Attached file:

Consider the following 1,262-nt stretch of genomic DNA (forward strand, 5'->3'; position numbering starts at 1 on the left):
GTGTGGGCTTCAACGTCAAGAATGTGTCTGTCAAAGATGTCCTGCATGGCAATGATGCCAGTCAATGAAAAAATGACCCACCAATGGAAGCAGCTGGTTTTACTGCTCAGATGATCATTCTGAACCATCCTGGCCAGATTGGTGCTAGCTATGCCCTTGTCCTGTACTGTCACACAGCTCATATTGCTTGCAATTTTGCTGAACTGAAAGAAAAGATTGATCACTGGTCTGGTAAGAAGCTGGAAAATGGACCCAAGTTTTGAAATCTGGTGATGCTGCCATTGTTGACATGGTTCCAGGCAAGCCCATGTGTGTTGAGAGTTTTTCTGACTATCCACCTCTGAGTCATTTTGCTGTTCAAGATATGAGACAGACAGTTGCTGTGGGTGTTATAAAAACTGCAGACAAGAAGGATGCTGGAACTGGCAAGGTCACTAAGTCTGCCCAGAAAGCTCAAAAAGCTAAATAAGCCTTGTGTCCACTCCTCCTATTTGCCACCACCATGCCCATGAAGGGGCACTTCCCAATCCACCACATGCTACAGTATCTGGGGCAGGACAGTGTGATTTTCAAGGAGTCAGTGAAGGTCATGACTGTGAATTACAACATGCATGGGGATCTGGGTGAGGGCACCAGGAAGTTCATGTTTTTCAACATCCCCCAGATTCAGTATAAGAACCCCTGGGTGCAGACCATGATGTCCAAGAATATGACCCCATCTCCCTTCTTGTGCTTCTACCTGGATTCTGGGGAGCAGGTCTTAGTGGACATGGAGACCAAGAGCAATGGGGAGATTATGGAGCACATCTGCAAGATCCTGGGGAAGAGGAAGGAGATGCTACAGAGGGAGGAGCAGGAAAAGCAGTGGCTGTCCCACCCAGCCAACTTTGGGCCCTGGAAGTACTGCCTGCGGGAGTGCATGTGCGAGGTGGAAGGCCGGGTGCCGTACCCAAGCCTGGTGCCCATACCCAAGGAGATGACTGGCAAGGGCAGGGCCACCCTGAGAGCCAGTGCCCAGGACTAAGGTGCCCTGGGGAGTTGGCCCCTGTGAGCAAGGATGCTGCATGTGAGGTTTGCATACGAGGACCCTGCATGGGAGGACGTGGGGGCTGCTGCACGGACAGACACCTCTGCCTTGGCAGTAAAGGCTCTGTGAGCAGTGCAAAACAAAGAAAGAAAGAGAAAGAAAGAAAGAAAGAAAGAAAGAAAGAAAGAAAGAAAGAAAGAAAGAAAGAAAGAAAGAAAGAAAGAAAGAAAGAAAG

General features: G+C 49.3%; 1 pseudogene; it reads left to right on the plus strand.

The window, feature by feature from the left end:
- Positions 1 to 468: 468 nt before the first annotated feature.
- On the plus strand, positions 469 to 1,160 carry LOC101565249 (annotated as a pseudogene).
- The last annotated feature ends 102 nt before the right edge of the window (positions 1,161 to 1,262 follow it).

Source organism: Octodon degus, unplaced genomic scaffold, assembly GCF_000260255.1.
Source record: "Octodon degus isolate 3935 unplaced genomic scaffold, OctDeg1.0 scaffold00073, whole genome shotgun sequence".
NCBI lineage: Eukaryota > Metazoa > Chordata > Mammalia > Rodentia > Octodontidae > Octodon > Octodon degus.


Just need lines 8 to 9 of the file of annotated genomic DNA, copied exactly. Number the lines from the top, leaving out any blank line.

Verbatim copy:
Source organism: Octodon degus, unplaced genomic scaffold, assembly GCF_000260255.1.
Source record: "Octodon degus isolate 3935 unplaced genomic scaffold, OctDeg1.0 scaffold00073, whole genome shotgun sequence".